Libya's Haftar responds to war crimes lawsuits in US
Khalifa Haftar leads the self-styled Libyan National Army (LNA), an armed force affiliated with the Tobruk government in the country's east.
Haftar has led a campaign to seize the capital Tripoli from Libya's United Nations-supported Government of National Accord (GNA) since last year.
Once a lieutenant to Libyan dictator Muammar Gaddafi, Haftar defected to the United States during the 1980s and spent many years living in northern Virginia. He is widely believed to have worked with the CIA during his time in exile.
Haftar returned to Libya in 2011 after Gaddafi's fall, and Haftar's army gained control of the eastern part of that north African country. Last year he launched a campaign to take Tripoli, its capital.
But his army suffered significant setbacks in recent months after the UN-backed government opposing Haftar received military support from Turkey. Haftar has received Russian and Egyptian backing.
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Haftar initially failed to respond to the two lawsuits in federal court in Alexandria, Virginia, accusing his army of indiscriminate killing of civilians and targeting political enemies.
But in a July 31 letter, New York-based attorney Duncan Levin told the judge overseeing the lawsuits that Haftar wants to fight the suits.
"General Haftar is now aware of these two cases," Levin wrote. "If permitted by this Court, Gen. Haftar therefore intends to answer to the complaints."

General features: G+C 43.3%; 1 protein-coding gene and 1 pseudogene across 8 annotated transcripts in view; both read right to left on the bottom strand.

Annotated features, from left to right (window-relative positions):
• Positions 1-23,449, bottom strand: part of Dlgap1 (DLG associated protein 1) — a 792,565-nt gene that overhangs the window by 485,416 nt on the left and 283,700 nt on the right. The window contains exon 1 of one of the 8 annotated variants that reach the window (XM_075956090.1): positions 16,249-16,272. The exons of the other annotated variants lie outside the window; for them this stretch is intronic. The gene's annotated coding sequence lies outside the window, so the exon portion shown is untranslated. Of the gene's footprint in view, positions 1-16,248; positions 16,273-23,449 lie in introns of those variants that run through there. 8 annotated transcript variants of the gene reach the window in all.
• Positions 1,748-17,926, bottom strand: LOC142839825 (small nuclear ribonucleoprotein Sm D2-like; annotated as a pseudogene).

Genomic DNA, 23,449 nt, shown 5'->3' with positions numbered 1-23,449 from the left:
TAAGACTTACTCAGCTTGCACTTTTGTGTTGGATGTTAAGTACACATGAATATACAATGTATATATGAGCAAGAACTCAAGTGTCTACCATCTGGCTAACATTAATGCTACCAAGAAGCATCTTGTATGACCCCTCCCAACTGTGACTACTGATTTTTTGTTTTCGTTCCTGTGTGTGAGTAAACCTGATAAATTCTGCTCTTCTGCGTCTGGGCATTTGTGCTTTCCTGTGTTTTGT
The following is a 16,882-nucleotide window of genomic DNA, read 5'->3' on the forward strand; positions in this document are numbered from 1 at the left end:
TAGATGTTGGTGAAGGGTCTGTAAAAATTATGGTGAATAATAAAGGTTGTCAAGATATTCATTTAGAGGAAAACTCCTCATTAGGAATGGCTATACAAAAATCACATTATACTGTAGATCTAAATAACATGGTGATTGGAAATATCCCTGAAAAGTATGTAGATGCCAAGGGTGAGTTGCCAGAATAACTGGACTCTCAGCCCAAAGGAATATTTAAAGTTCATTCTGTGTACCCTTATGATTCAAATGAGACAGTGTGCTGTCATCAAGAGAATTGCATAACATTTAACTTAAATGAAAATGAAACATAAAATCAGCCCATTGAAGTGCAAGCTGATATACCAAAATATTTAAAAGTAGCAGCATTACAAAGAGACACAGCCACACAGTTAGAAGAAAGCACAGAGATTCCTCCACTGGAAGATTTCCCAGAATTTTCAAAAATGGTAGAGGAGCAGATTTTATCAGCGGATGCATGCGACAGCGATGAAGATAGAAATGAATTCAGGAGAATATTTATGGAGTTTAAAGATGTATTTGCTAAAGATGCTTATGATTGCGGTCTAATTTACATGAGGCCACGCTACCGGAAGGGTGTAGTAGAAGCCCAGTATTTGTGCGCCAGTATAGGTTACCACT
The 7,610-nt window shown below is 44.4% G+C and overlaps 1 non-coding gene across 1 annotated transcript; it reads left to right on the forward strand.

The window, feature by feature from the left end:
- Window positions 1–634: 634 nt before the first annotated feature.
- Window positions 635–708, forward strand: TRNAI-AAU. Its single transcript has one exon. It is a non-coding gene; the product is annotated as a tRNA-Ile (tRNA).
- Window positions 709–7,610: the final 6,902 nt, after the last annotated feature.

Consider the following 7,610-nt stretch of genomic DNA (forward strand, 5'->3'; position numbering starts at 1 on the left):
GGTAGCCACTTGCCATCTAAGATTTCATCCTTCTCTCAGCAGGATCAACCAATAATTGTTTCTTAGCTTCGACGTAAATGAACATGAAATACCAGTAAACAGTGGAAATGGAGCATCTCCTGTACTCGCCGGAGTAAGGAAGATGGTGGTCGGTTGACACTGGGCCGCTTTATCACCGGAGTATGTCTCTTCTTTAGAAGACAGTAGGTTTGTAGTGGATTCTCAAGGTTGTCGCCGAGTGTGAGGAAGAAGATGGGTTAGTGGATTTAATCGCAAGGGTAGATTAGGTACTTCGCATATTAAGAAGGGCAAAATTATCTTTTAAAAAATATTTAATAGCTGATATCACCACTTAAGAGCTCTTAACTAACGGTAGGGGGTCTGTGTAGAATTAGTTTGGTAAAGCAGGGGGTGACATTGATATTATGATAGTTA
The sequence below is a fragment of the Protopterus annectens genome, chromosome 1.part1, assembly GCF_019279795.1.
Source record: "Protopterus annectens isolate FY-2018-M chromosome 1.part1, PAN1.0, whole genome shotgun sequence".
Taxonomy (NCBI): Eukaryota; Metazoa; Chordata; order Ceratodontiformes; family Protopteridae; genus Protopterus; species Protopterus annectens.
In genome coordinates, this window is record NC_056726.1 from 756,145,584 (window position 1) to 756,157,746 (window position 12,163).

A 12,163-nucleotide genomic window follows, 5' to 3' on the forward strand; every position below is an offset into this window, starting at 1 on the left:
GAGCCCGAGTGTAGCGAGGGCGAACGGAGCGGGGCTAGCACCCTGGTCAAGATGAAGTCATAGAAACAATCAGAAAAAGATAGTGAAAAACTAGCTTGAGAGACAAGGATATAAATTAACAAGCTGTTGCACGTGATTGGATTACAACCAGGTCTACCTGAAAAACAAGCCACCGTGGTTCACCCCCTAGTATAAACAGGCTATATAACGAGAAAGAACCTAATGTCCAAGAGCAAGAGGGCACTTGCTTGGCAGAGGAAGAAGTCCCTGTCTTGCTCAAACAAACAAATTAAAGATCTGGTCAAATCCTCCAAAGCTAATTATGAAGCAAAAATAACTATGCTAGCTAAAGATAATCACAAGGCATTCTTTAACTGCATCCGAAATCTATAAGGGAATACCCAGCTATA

Levin did not immediately respond to a phone call seeking comment on Monday.
Esam Omeish, president of the Libyan American Alliance, which has been supportive of the lawsuits against Haftar, said in a statement that "(a)fter the recent defeats of Haftar in his war in Libya, Haftar realised that he needs an exit strategy and possibly a place to escape to, and that explains why he retained a law firm now after months of not answering the charges leveled against him".
In each of the lawsuits filed against Haftar, the plaintiffs sought default judgment after Haftar initially failed to respond. In one of the cases, a federal magistrate has recommended dismissing the lawsuit. In the other one, though, the magistrate has recommended entering default judgment.
The lawsuits allege that Haftar and his family purchased 17 properties in Virginia between 2014 and 2017, paying $8 million in cash.
Faisal Gill, a lawyer for the plaintiffs in one of the cases, said "Haftar finally got the message that we are serious about pursuing justice for the victims of his egregious and violent actions. Killing innocent civilians will not go unpunished".
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